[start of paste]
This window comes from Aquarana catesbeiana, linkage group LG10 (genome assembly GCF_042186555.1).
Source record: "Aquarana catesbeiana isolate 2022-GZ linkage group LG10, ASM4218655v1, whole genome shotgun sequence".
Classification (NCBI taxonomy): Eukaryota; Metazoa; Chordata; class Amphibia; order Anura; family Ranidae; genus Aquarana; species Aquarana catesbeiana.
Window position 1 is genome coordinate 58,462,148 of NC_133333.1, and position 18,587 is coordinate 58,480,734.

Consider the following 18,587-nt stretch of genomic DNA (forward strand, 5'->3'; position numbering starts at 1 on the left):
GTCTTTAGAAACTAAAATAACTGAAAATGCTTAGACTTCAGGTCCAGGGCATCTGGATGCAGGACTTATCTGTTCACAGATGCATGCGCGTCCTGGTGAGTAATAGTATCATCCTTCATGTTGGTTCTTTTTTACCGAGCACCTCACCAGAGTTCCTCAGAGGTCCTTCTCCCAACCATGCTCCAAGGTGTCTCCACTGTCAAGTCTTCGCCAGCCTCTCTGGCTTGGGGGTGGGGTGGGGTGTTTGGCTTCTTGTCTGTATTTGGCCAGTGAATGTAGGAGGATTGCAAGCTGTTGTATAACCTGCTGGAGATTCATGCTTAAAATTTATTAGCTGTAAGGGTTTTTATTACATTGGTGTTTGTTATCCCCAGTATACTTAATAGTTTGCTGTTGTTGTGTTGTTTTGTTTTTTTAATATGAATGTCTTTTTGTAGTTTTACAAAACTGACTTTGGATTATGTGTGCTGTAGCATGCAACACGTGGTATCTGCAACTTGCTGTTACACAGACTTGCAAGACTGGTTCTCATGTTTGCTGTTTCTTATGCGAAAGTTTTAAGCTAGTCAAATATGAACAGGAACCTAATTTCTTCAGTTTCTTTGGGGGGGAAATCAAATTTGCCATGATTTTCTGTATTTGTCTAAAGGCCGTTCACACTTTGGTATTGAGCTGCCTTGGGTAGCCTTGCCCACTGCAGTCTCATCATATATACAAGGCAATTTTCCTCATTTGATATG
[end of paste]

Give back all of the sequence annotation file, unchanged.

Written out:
This window comes from Aquarana catesbeiana, linkage group LG10 (genome assembly GCF_042186555.1).
Source record: "Aquarana catesbeiana isolate 2022-GZ linkage group LG10, ASM4218655v1, whole genome shotgun sequence".
Classification (NCBI taxonomy): Eukaryota; Metazoa; Chordata; class Amphibia; order Anura; family Ranidae; genus Aquarana; species Aquarana catesbeiana.
Window position 1 is genome coordinate 58,462,148 of NC_133333.1, and position 18,587 is coordinate 58,480,734.

Consider the following 18,587-nt stretch of genomic DNA (forward strand, 5'->3'; position numbering starts at 1 on the left):
GTCTTTAGAAACTAAAATAACTGAAAATGCTTAGACTTCAGGTCCAGGGCATCTGGATGCAGGACTTATCTGTTCACAGATGCATGCGCGTCCTGGTGAGTAATAGTATCATCCTTCATGTTGGTTCTTTTTTACCGAGCACCTCACCAGAGTTCCTCAGAGGTCCTTCTCCCAACCATGCTCCAAGGTGTCTCCACTGTCAAGTCTTCGCCAGCCTCTCTGGCTTGGGGGTGGGGTGGGGTGTTTGGCTTCTTGTCTGTATTTGGCCAGTGAATGTAGGAGGATTGCAAGCTGTTGTATAACCTGCTGGAGATTCATGCTTAAAATTTATTAGCTGTAAGGGTTTTTATTACATTGGTGTTTGTTATCCCCAGTATACTTAATAGTTTGCTGTTGTTGTGTTGTTTTGTTTTTTTAATATGAATGTCTTTTTGTAGTTTTACAAAACTGACTTTGGATTATGTGTGCTGTAGCATGCAACACGTGGTATCTGCAACTTGCTGTTACACAGACTTGCAAGACTGGTTCTCATGTTTGCTGTTTCTTATGCGAAAGTTTTAAGCTAGTCAAATATGAACAGGAACCTAATTTCTTCAGTTTCTTTGGGGGGGAAATCAAATTTGCCATGATTTTCTGTATTTGTCTAAAGGCCGTTCACACTTTGGTATTGAGCTGCCTTGGGTAGCCTTGCCCACTGCAGTCTCATCATATATACAAGGCAATTTTCCTCATTTGATATG